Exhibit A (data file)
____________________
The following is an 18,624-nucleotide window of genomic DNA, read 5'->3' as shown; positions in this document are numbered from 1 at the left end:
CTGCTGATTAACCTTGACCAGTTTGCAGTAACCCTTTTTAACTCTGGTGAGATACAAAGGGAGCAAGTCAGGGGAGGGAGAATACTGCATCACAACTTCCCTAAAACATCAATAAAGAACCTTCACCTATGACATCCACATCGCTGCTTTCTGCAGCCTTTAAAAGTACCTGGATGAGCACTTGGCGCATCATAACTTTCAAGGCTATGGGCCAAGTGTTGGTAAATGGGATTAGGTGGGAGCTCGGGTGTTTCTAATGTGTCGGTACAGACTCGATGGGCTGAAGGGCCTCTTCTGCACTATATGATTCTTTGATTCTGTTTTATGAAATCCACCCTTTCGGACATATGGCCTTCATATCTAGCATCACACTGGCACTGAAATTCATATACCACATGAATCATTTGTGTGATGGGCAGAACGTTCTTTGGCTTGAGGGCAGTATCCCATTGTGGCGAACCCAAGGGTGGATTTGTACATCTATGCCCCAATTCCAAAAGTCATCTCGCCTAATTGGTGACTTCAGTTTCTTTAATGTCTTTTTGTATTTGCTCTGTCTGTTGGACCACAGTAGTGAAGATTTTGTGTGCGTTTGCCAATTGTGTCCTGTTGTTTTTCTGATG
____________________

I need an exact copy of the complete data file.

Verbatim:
The following is an 18,624-nucleotide window of genomic DNA, read 5'->3' as shown; positions in this document are numbered from 1 at the left end:
CTGCTGATTAACCTTGACCAGTTTGCAGTAACCCTTTTTAACTCTGGTGAGATACAAAGGGAGCAAGTCAGGGGAGGGAGAATACTGCATCACAACTTCCCTAAAACATCAATAAAGAACCTTCACCTATGACATCCACATCGCTGCTTTCTGCAGCCTTTAAAAGTACCTGGATGAGCACTTGGCGCATCATAACTTTCAAGGCTATGGGCCAAGTGTTGGTAAATGGGATTAGGTGGGAGCTCGGGTGTTTCTAATGTGTCGGTACAGACTCGATGGGCTGAAGGGCCTCTTCTGCACTATATGATTCTTTGATTCTGTTTTATGAAATCCACCCTTTCGGACATATGGCCTTCATATCTAGCATCACACTGGCACTGAAATTCATATACCACATGAATCATTTGTGTGATGGGCAGAACGTTCTTTGGCTTGAGGGCAGTATCCCATTGTGGCGAACCCAAGGGTGGATTTGTACATCTATGCCCCAATTCCAAAAGTCATCTCGCCTAATTGGTGACTTCAGTTTCTTTAATGTCTTTTTGTATTTGCTCTGTCTGTTGGACCACAGTAGTGAAGATTTTGTGTGCGTTTGCCAATTGTGTCCTGTTGTTTTTCTGATG